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Alfalfa seedling tolerance to freezing

Craig Sheaffer, Extension forage specialist, and Jared Goplen, Extension educator - crops

Can alfalfa germinate in a block of ice?

Alfalfa seedlings.
Scientists in the early 1900’s reported that alfalfa seed did germinate when surrounded with ice. We recently confirmed that with seed from modern alfalfa varieties that varied in fall dormancy when they germinated near the freezing point of water (31.3 F to 32.2 F). This temperature is much lower than the optimum minimum germination temperature of 60 F. The ability to germinate at very low temperatures may be derived from alfalfa’s origin in the Fertile Crescent where early establishment when moisture is available may have a competitive advantage.

At very low temperatures (<40F), germination of alfalfa seed is much slower when compared to 40 to 50 F. We found that at 32 F, it took 15 days to reach 50% germination. At 50 F, 50% of seeds germinated in just 3 days. Individual seedlings will emerge slowly at low temperatures, meaning a long, staggered period of emergence, while at higher temperatures seedlings will emerge more uniformly. In crusted soils, staggered germination may be problematic as the collective push of many seeds can better crack and break crusted soils.

Can germinated seedlings freeze?

Figure 1. Alfalfa seedling survival at three developmental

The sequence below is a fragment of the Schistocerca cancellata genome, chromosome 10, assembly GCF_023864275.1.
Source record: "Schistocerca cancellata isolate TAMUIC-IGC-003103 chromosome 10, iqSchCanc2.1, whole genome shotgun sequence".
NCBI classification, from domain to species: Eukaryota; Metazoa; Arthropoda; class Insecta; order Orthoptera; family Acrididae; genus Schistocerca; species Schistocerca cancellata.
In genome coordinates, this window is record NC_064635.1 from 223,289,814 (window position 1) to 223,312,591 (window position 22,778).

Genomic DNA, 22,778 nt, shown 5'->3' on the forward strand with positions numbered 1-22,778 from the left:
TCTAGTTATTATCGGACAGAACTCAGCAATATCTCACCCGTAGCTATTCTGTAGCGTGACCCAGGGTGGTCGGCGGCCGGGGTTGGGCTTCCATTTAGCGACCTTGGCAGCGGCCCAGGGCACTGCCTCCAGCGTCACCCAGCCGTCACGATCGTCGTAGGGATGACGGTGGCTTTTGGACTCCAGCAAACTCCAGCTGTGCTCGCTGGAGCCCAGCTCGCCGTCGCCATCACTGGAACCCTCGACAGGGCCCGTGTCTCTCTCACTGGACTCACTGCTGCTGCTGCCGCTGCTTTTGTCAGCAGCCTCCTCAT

stages when subjected to air temperatures from 26 to 20 F.
Hypocotyl arch, cotyledon, and unifoliolate leaf development
stages were reached at 7, 10, and 14 days, respectively,
at growth temperatures of 60F day, 40F night.
Alfalfa seedlings have good tolerance to air temperatures as low as 24F when germinated and hardened during early spring temperature and daylength. However, 20F temperatures dramatically reduced seedling survival. Alfalfa at the hypocotyl arch, cotyledon, and unifoliolate stages had similar responses to freezing temperatures. The response to freezing was similar for three alfalfa varieties with fall dormancy ratings of 3, 4, and 5 with high levels of disease resistance (Figure 1).

What is the likelihood of air temperatures of 24F or below in your area?

Temperatures as cold as 24F are unlikely after May 1 in Southern Minnesota. The Minnesota DNR provides probabilities of various spring freezing temperatures throughout the state. For example, if alfalfa was seeded April 30 and emerged in 7 days, there is about a 40 to 50% chance of a 32 F freezing temperature event. A 32F temperature will not damage alfalfa seedings in the hypocotyl arch to unifoliolate leaf stages. There is far less than a 10% chance of 24 F temperatures occurring that would cause seedling mortality. Visit the DNR site for the probability of temperatures in the low 20’s at your location.


  • Seed as early as possible while avoiding the likelihood of air temperatures of 24F and below. Early seeding allows seedlings to take advantage of spring moisture conditions, compete better with weeds, and provides a longer growing season with the possibility of three cuts in the seeding year.
  • Watch seeding depth. Maximum depth for seeding on most soils is ¼ inch. At low soil temperatures, alfalfa emerges slowly and crusted soils can reduce emergence.
  • Use seed treated with Apron XL (mefenoxam). With extended periods of germination under cool conditions, alfalfa seeds and seedlings are vulnerable for infection by Pythium and other pathogens. Pythium and other seedling diseases can cause “seed rot” or “damping off,” which can greatly affect stand establishment.

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